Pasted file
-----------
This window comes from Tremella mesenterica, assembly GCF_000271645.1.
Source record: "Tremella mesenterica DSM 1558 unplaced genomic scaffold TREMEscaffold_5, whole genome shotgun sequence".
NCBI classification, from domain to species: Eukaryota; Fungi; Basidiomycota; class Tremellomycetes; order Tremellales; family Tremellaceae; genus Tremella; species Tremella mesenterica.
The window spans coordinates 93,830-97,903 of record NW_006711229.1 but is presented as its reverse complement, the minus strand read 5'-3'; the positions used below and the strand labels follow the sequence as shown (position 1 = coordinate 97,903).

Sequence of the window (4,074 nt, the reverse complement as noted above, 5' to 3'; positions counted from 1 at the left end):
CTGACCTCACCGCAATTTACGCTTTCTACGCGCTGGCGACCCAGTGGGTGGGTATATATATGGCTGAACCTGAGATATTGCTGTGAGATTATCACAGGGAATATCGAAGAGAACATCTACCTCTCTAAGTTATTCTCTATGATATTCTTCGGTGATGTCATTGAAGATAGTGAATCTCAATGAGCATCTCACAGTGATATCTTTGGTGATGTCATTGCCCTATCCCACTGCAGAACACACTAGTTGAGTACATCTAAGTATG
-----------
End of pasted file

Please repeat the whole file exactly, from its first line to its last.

This window comes from Tremella mesenterica, assembly GCF_000271645.1.
Source record: "Tremella mesenterica DSM 1558 unplaced genomic scaffold TREMEscaffold_5, whole genome shotgun sequence".
NCBI classification, from domain to species: Eukaryota; Fungi; Basidiomycota; class Tremellomycetes; order Tremellales; family Tremellaceae; genus Tremella; species Tremella mesenterica.
The window spans coordinates 93,830-97,903 of record NW_006711229.1 but is presented as its reverse complement, the minus strand read 5'-3'; the positions used below and the strand labels follow the sequence as shown (position 1 = coordinate 97,903).

Sequence of the window (4,074 nt, the reverse complement as noted above, 5' to 3'; positions counted from 1 at the left end):
CTGACCTCACCGCAATTTACGCTTTCTACGCGCTGGCGACCCAGTGGGTGGGTATATATATGGCTGAACCTGAGATATTGCTGTGAGATTATCACAGGGAATATCGAAGAGAACATCTACCTCTCTAAGTTATTCTCTATGATATTCTTCGGTGATGTCATTGAAGATAGTGAATCTCAATGAGCATCTCACAGTGATATCTTTGGTGATGTCATTGCCCTATCCCACTGCAGAACACACTAGTTGAGTACATCTAAGTATG